Posts Tagged ‘greek expressions’

English Expressions Derived From Greek Mythology

January 8th, 2020 in Expressions

Many English phrases have their origin in Greek mythology. Some of the mythological allusions are:

Pandora’s box: According to Greek mythology, Pandora was the first woman on earth. Created by Zeus in revenge for Prometheus’s stealing of fire, she was given a box that she was told not to open. Either she or her husband Epimetheus opened the box, allowing all kinds of evils to escape and plague the world. A Pandora’s box is anything that, upon investigation, leads to extensive and unexpected troubles.

Promethean: In Greek mythology, Prometheus defied Zeus and stole fire from the heavens and gave it to the human race. His name has become associated with bold originality and creativity.

Achilles heel: Achilles is a great warrior in Greek mythology. He was made invulnerable as a baby by being dipped into the River Styx. Only his heel—the place he was held by when being dipped—was left unprotected, which led to his downfall when it was struck by an arrow. An Achilles heel refers to a person’s vulnerability or fatal flaw.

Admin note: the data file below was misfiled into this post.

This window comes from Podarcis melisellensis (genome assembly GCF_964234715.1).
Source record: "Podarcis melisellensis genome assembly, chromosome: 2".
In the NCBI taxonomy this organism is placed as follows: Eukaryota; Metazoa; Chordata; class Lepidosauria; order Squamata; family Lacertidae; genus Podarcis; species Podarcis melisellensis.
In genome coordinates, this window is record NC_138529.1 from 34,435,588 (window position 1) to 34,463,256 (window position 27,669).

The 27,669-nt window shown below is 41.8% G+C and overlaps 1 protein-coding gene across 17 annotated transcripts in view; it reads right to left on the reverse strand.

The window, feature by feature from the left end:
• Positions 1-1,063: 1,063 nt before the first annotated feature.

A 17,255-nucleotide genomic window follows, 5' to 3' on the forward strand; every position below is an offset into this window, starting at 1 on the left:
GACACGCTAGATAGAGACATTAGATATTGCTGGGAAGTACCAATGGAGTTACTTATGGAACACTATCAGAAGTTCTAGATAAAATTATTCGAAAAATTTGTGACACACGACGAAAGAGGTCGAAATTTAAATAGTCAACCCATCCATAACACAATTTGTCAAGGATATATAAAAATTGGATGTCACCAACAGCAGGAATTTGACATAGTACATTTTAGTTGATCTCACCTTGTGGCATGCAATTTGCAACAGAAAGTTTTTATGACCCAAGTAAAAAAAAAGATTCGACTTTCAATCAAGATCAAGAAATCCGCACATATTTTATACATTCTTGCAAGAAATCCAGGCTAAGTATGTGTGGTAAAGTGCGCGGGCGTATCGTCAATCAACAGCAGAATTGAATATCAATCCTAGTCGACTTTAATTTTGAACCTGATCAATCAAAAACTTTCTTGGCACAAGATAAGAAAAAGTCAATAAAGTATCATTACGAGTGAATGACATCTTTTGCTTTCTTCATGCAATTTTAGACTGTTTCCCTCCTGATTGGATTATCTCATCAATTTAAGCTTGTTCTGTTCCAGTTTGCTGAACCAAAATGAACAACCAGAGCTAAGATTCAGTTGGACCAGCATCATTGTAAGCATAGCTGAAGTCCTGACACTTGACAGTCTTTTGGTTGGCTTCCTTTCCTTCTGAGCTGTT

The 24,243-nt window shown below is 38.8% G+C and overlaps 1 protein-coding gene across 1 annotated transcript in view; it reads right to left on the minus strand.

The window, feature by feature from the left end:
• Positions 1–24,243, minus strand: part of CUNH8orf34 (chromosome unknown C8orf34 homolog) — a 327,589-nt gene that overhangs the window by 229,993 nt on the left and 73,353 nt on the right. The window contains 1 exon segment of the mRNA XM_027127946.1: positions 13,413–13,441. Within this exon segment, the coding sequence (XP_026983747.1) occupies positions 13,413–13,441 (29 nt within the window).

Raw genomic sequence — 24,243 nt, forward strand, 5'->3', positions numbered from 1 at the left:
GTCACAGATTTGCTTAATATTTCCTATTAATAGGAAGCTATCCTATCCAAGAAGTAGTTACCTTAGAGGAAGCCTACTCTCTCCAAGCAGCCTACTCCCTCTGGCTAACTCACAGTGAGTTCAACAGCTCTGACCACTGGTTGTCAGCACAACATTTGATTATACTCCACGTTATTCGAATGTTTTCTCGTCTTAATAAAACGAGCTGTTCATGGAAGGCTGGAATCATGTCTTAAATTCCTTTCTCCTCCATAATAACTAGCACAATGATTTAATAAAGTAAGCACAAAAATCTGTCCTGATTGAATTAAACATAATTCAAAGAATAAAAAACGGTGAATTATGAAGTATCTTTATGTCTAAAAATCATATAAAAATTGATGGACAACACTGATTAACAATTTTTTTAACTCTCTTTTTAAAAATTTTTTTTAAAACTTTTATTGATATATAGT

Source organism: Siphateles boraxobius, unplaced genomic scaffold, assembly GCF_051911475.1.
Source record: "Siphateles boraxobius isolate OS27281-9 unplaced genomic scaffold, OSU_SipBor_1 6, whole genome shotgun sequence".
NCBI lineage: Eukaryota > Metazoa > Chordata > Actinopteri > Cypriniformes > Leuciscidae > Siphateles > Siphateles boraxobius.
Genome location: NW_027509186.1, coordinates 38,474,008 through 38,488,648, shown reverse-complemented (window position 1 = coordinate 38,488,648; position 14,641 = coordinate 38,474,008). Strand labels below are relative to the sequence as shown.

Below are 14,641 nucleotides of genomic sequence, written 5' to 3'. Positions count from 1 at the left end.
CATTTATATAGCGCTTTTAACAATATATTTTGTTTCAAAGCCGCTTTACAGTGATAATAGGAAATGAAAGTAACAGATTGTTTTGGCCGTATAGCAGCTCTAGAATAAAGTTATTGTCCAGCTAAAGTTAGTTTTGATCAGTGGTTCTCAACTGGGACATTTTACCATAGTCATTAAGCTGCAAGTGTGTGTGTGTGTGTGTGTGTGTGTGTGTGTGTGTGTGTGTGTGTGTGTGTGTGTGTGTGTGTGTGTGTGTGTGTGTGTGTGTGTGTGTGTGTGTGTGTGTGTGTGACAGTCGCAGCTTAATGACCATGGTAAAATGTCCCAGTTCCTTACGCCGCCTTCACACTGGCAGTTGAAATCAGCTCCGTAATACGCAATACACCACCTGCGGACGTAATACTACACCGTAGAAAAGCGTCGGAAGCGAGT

Argus-eyed: According to the Greek legend, Argus had 100 eyes. The Greek queen Juno had him spy on her wayward husband, Zeus. You are Argus-eyed if you are jealously watchful.

Herculean: Hercules was a hero in Greek mythology. He was renowned for his strength and courage and is best known for completing his 12 labors, which included killing or capturing legendary creatures, gaining various items, and diverting a river to clean out the stables of Augeas. A Herculean feat is one very hard to perform, especially one requiring great strength and courage.

Nemesis: Nemesis was a Greek goddess of retribution –  the incarnation of the gods’ revenge for violating their laws. As the gods’ retribution could not be avoided, a nemesis is not only an agent of punishment, but any challenge or opponent that a person is unable to defeat.

Protean: Proteus was a Greek god who had the ability to change his shape. Someone or something that easily adapts to changing situations or roles by changing itself is described as protean.